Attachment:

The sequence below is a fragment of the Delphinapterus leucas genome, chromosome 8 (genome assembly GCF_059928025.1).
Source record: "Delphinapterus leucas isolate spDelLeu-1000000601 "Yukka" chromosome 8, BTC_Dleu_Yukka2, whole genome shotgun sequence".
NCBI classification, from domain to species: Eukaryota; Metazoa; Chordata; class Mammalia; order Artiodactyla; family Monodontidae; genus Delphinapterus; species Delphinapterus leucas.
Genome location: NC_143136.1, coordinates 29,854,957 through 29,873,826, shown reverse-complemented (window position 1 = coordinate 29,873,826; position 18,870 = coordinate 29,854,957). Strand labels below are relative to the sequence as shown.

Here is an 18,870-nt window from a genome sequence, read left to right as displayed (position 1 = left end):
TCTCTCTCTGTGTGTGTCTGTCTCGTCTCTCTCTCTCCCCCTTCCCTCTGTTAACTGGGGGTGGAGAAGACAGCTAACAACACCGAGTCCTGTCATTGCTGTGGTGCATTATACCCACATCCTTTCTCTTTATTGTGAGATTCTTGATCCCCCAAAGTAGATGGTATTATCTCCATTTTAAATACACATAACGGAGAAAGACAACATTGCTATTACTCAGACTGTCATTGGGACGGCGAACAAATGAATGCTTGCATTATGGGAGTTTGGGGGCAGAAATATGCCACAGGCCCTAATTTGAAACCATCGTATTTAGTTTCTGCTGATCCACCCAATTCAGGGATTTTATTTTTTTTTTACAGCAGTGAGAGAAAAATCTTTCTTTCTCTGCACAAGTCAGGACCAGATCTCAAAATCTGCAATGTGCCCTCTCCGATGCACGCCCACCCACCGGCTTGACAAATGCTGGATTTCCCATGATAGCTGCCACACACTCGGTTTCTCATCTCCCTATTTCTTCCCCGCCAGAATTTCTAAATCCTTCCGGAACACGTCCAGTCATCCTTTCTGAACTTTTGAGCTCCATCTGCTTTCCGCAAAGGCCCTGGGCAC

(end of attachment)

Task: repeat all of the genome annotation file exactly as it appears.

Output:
The sequence below is a fragment of the Delphinapterus leucas genome, chromosome 8 (genome assembly GCF_059928025.1).
Source record: "Delphinapterus leucas isolate spDelLeu-1000000601 "Yukka" chromosome 8, BTC_Dleu_Yukka2, whole genome shotgun sequence".
NCBI classification, from domain to species: Eukaryota; Metazoa; Chordata; class Mammalia; order Artiodactyla; family Monodontidae; genus Delphinapterus; species Delphinapterus leucas.
Genome location: NC_143136.1, coordinates 29,854,957 through 29,873,826, shown reverse-complemented (window position 1 = coordinate 29,873,826; position 18,870 = coordinate 29,854,957). Strand labels below are relative to the sequence as shown.

Here is an 18,870-nt window from a genome sequence, read left to right as displayed (position 1 = left end):
TCTCTCTCTGTGTGTGTCTGTCTCGTCTCTCTCTCTCCCCCTTCCCTCTGTTAACTGGGGGTGGAGAAGACAGCTAACAACACCGAGTCCTGTCATTGCTGTGGTGCATTATACCCACATCCTTTCTCTTTATTGTGAGATTCTTGATCCCCCAAAGTAGATGGTATTATCTCCATTTTAAATACACATAACGGAGAAAGACAACATTGCTATTACTCAGACTGTCATTGGGACGGCGAACAAATGAATGCTTGCATTATGGGAGTTTGGGGGCAGAAATATGCCACAGGCCCTAATTTGAAACCATCGTATTTAGTTTCTGCTGATCCACCCAATTCAGGGATTTTATTTTTTTTTTACAGCAGTGAGAGAAAAATCTTTCTTTCTCTGCACAAGTCAGGACCAGATCTCAAAATCTGCAATGTGCCCTCTCCGATGCACGCCCACCCACCGGCTTGACAAATGCTGGATTTCCCATGATAGCTGCCACACACTCGGTTTCTCATCTCCCTATTTCTTCCCCGCCAGAATTTCTAAATCCTTCCGGAACACGTCCAGTCATCCTTTCTGAACTTTTGAGCTCCATCTGCTTTCCGCAAAGGCCCTGGGCAC